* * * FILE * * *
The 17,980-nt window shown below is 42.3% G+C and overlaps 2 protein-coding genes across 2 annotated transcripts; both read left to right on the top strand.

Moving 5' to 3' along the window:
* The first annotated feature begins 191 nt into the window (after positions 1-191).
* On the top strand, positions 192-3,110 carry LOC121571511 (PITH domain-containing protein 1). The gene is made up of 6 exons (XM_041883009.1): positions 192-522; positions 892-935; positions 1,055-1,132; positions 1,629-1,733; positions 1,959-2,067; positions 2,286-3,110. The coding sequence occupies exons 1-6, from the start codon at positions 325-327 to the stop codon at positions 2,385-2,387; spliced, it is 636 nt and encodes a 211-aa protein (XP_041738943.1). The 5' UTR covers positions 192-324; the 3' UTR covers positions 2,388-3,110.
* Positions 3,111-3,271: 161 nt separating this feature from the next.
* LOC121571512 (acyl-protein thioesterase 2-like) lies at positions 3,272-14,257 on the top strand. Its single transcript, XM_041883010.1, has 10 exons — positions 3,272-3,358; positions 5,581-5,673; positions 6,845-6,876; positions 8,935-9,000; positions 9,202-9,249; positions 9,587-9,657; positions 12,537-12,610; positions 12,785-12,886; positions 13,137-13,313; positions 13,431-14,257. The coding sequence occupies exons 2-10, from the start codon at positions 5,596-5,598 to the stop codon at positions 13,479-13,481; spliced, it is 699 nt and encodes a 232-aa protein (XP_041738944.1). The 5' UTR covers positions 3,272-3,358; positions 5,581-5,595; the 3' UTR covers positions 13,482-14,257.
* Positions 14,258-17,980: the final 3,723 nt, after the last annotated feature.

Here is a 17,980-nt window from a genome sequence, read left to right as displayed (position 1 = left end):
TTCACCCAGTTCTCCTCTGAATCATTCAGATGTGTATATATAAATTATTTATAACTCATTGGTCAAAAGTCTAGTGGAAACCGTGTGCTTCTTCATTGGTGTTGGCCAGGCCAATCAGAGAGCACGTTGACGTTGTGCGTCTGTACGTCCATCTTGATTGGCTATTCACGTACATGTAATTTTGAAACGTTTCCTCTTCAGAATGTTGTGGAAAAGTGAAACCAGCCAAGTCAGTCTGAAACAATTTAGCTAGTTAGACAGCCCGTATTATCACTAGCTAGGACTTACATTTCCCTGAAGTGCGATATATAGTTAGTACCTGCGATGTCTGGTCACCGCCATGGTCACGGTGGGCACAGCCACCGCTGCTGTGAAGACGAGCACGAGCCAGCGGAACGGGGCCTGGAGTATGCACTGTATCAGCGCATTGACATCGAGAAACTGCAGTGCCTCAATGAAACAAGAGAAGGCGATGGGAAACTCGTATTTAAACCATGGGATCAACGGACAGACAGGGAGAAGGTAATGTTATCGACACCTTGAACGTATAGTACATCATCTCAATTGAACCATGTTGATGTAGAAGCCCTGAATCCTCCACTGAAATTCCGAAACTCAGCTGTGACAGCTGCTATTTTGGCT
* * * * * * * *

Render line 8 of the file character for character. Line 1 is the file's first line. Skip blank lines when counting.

Here is a 17,980-nt window from a genome sequence, read left to right as displayed (position 1 = left end):